The period in Yunnan is also believed to have led to a somewhat unbelievable theory that the Karens are actually the lost tribe of Israel. A theory no doubt that found favour amongst the many missionaries, Dr. Mason included, who where ministering to the Karens. The theory put forward the notion that the Karen began their migration from Babylon and bizarrely, despite the fact that practically all Karens have discarded such an idea, it is still to be found in at least one widely taught Karen history book. The main reason that the hypothesis was taken seriously was due to the Karens sharing similar religious traditions as told in the Old Testament. It is often believed that the foundation for similarities found in these religious traditions are a result of the Karens encountering Jewish colonies in China;9 this however seems totally improbable.10
After the conflict in Yunnan, it is believed that the Pwos were the first to enter Burma and journeyed southward following the course of the Salween river, and split off near Toungoo.11 Their course then changed Southeastwards leading towards Thailand before their eventual arrival in Tenneserim.
After further conflict with the Sqaws, who had followed during the second migration that is believed to have begun around 740 B.C.12, the Pows were forced to scatter along the entire coastline as far north as Arakan. The Sqaws meanwhile concentrated themselves on the hills of the Pegu Yomas and along the plains of the Irrawaddy Delta.
The Karens now numbering anywhere between 3-5 million people, are to be found throughout Burma as various groups split during their migration towards Southern Burma. Added to this Karen communities are also found throughout the border areas of Thailand13 as war between the two sides resulted in a number of Karen slaves being taken to the court of Ayudhaya.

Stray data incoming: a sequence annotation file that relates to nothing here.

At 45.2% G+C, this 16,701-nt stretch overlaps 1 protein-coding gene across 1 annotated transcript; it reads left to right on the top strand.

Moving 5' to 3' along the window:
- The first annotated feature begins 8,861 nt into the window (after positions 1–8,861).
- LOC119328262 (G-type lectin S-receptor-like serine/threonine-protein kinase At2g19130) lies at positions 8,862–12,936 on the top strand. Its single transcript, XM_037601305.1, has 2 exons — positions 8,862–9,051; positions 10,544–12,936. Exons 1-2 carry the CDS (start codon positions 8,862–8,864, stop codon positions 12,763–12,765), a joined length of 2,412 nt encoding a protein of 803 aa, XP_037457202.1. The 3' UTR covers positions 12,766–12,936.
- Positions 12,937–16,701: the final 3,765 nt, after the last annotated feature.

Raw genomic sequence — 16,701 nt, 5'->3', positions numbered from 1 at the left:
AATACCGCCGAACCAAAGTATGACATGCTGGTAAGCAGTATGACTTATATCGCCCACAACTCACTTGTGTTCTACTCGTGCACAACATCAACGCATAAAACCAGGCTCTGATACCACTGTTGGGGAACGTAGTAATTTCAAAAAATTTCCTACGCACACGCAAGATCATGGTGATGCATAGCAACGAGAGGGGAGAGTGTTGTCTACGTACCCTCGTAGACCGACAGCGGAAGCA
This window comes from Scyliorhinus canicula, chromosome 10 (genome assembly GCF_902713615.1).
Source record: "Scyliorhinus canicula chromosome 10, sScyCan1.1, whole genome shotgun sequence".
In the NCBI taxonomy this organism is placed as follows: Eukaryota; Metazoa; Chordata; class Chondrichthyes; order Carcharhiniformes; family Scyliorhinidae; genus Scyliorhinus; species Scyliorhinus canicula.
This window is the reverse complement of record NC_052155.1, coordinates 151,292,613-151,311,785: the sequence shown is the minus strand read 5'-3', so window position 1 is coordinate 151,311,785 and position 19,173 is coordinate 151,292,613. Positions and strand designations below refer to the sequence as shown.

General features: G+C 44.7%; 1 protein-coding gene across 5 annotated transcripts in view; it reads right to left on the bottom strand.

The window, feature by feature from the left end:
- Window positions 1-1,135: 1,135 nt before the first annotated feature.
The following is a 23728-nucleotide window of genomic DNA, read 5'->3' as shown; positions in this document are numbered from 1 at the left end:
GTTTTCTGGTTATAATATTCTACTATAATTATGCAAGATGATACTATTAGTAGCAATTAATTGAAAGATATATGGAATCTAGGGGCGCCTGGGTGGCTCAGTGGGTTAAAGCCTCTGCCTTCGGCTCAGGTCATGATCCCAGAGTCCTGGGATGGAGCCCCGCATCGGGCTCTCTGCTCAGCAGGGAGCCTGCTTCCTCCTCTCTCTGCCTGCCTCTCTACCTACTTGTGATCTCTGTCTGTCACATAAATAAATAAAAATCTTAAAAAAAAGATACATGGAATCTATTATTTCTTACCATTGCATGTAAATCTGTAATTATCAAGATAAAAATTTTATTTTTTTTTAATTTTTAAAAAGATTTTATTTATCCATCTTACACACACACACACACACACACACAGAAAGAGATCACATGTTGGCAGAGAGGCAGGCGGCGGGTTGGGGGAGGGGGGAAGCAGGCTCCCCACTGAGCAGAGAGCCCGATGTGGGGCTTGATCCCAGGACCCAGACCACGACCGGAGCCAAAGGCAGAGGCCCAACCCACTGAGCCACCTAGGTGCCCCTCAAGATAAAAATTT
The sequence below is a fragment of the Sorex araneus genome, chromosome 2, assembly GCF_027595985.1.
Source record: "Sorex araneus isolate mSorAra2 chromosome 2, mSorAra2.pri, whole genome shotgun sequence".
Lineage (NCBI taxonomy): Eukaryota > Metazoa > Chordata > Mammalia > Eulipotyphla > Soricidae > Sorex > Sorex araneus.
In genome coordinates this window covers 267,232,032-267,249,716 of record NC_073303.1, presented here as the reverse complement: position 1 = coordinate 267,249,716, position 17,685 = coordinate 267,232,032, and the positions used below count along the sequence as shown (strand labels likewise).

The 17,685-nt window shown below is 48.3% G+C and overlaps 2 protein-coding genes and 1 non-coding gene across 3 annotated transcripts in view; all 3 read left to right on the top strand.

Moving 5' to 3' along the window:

The legend of Taw Mei Pah ends with the hope that the father of the Karen race will return to lead his people in the creation of a free Karen land, which is the goal the Karens still continue to seek.
Note: This article first appeared in Karen Heritage, Issue 1, Vol. 1, November 2002, Mae Sot, Thailand.
1 New Country Historical Research Journal.
2 Marshall, the Karen People of Burma, quoting E.B. Cross.
3 In response to the uncertainty of the river being the Salween, Dr. B. Laufer, Curator of Anthropology Field Columbian Museum, Chicago, suggested that it was more likely to be the Yangtze, or Yellow river.
4 It is noted that many translations of the Taw Mei Pah story omit this reference, however, Dr. Vinton and Rev. T. Thanbya included it in their ‘Karen Folklore Stories’.
5 Smeaton, “The Loyal Karens of Burma”.
8 Smeaton, ‘The Loyal Karens of Burma”.
9 Marshall, the Karen People of Burma, states that this could be possible, yet highly unlikely that the Karens met with a Jewish settlement at K’ai-fong in Hunan.
10 In China and Religion, by E. G. Parker, it is noted that there is no mention of Western religion to ancient China until 1163 A.D. The Karens at least according to the IKHRA would have begun their first migration in SE Asia as early as 1128 B.C.
12 Marshall quotes Dr. Mason recounting a legend of a hopes of settling there. On their arrival they had found the site had already been occupied by the Shan. Should the legend be true, it would actually suggest the Karens’ southward migration as taking place around 574 A.D. when Laboung was founded.
13 Approximately 50, 000.
February 19, 2005
Across the River of Running Sand: